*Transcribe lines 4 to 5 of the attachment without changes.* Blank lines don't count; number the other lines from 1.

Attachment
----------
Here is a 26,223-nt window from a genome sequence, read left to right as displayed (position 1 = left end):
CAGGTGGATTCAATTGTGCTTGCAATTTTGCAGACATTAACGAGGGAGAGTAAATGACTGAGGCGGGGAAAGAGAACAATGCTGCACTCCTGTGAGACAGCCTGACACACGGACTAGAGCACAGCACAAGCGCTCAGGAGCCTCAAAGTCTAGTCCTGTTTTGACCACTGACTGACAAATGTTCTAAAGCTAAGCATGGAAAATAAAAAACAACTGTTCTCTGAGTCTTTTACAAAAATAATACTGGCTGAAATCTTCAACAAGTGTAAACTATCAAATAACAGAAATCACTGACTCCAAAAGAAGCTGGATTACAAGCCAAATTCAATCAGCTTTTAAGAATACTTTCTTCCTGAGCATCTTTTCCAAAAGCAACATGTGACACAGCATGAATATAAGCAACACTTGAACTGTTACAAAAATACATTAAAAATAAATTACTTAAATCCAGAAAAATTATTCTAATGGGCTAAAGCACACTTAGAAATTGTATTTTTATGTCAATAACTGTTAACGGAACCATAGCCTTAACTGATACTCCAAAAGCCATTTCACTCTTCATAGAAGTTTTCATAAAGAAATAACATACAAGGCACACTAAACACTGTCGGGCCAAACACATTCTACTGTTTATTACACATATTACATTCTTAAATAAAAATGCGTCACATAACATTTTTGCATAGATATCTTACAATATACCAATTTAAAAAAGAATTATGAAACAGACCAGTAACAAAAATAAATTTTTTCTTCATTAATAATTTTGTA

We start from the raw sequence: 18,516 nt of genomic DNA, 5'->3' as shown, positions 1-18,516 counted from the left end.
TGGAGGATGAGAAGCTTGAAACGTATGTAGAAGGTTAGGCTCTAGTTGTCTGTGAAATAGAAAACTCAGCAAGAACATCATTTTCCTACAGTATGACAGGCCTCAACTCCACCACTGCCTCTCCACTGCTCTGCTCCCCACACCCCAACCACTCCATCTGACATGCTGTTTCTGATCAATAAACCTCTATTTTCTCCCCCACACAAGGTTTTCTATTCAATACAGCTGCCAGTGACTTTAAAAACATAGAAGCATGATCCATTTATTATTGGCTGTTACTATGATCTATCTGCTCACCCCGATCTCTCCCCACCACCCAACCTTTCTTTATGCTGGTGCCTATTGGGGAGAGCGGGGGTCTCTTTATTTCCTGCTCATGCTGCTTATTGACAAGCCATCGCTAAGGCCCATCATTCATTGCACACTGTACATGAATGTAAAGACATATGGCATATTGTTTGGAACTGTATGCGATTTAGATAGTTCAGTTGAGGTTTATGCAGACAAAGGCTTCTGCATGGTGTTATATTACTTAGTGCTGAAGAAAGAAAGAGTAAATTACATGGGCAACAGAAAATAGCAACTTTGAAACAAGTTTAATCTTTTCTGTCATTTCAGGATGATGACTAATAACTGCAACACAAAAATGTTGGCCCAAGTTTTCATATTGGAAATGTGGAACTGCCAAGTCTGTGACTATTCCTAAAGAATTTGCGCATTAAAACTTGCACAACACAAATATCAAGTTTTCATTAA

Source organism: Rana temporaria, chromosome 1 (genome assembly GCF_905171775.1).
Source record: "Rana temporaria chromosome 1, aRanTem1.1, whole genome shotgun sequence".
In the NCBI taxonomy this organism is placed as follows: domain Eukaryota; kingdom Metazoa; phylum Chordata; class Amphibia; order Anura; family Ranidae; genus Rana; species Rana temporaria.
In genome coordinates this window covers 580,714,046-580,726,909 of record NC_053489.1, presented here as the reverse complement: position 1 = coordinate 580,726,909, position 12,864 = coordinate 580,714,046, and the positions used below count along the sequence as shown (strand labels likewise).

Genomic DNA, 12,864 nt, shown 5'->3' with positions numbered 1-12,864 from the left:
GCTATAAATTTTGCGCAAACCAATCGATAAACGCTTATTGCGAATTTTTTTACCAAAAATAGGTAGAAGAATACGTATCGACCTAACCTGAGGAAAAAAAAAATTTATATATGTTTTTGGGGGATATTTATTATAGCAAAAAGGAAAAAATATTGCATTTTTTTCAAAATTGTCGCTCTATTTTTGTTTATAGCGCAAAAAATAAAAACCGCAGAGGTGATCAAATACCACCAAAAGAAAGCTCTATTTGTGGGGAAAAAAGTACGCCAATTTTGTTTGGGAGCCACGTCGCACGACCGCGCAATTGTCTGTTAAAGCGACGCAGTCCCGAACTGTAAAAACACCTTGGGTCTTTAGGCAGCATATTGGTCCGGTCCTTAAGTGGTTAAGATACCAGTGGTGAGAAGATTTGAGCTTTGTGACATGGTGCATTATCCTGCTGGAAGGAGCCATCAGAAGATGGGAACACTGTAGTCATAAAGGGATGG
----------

TGGAGGATGAGAAGCTTGAAACGTATGTAGAAGGTTAGGCTCTAGTTGTCTGTGAAATAGAAAACTCAGCAAGAACATCATTTTCCTACAGTATGACAGGCCTCAACTCCACCACTGCCTCTCCACTGCTCTGCTCCCCACACCCCAACCACTCCATCTGACATGCTGTTTCTGATCAATAAACCTCTATTTTCTCCCCCACACAAGGTTTTCTATTCAATACAGCTGCCAGTGACTTTAAAAACATAGAAGCATGATCCATTTATTATTGGCTGTTACTATGATCTATCTGCTCACCCCGATCTCTCCCCACCACCCAACCTTTCTTTATGCTGGTGCCTATTGGGGAGAGCGGGGGTCTCTTTATTTCCTGCTCATGCTGCTTATTGACAAGCCATCGCTAAGGCCCATCATTCATTGCACACTGTACATGAATGTAAAGACATATGGCATATTGTTTGGAACTGTATGCGATTTAGATAGTTCAGTTGAGGTTTATGCAGACAAAGGCTTCTGCATGGTGTTATATTACTTAGTGCTGAAGAAAGAAAGAGTAAATTACATGGGCAACAGAAAATAGCAACTTTGAAACAAGTTTAATCTTTTCTGTCATTTCAGGATGATGACTAATAACTGCAACACAAAAATGTTGGCCCAAGTTTTCATATTGGAAATGTGGAACTGCCAAGTCTGTGACTATTCCTAAAGAATTTGCGCATTAAAACTTGCACAACACAAATATCAAGTTTTCATTAA

Source organism: Rana temporaria, chromosome 1 (genome assembly GCF_905171775.1).